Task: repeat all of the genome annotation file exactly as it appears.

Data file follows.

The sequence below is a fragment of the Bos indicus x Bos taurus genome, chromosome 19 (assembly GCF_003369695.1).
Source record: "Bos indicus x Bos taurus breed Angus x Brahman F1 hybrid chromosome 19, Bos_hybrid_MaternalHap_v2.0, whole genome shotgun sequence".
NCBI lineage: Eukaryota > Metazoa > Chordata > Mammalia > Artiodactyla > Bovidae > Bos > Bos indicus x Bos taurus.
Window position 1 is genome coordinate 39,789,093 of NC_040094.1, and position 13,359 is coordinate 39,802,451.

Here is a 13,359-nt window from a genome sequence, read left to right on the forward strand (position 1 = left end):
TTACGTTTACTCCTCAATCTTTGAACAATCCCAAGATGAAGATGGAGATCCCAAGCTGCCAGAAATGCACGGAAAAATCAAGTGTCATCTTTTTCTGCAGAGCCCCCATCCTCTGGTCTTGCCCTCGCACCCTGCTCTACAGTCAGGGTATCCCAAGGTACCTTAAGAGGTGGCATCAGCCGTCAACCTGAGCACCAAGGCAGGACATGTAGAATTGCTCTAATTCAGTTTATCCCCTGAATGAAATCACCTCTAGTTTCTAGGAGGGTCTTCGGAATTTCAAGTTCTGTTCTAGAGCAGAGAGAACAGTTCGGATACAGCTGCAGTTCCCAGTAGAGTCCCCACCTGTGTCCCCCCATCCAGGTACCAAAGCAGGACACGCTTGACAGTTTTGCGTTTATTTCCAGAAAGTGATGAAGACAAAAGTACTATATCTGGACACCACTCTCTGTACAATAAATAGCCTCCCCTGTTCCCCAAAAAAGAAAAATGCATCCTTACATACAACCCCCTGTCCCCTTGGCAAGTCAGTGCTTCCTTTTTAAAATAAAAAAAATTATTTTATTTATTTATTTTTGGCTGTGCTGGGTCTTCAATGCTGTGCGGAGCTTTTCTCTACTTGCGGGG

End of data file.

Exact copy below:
The sequence below is a fragment of the Bos indicus x Bos taurus genome, chromosome 19 (assembly GCF_003369695.1).
Source record: "Bos indicus x Bos taurus breed Angus x Brahman F1 hybrid chromosome 19, Bos_hybrid_MaternalHap_v2.0, whole genome shotgun sequence".
NCBI lineage: Eukaryota > Metazoa > Chordata > Mammalia > Artiodactyla > Bovidae > Bos > Bos indicus x Bos taurus.
Window position 1 is genome coordinate 39,789,093 of NC_040094.1, and position 13,359 is coordinate 39,802,451.

Here is a 13,359-nt window from a genome sequence, read left to right on the forward strand (position 1 = left end):
TTACGTTTACTCCTCAATCTTTGAACAATCCCAAGATGAAGATGGAGATCCCAAGCTGCCAGAAATGCACGGAAAAATCAAGTGTCATCTTTTTCTGCAGAGCCCCCATCCTCTGGTCTTGCCCTCGCACCCTGCTCTACAGTCAGGGTATCCCAAGGTACCTTAAGAGGTGGCATCAGCCGTCAACCTGAGCACCAAGGCAGGACATGTAGAATTGCTCTAATTCAGTTTATCCCCTGAATGAAATCACCTCTAGTTTCTAGGAGGGTCTTCGGAATTTCAAGTTCTGTTCTAGAGCAGAGAGAACAGTTCGGATACAGCTGCAGTTCCCAGTAGAGTCCCCACCTGTGTCCCCCCATCCAGGTACCAAAGCAGGACACGCTTGACAGTTTTGCGTTTATTTCCAGAAAGTGATGAAGACAAAAGTACTATATCTGGACACCACTCTCTGTACAATAAATAGCCTCCCCTGTTCCCCAAAAAAGAAAAATGCATCCTTACATACAACCCCCTGTCCCCTTGGCAAGTCAGTGCTTCCTTTTTAAAATAAAAAAAATTATTTTATTTATTTATTTTTGGCTGTGCTGGGTCTTCAATGCTGTGCGGAGCTTTTCTCTACTTGCGGGG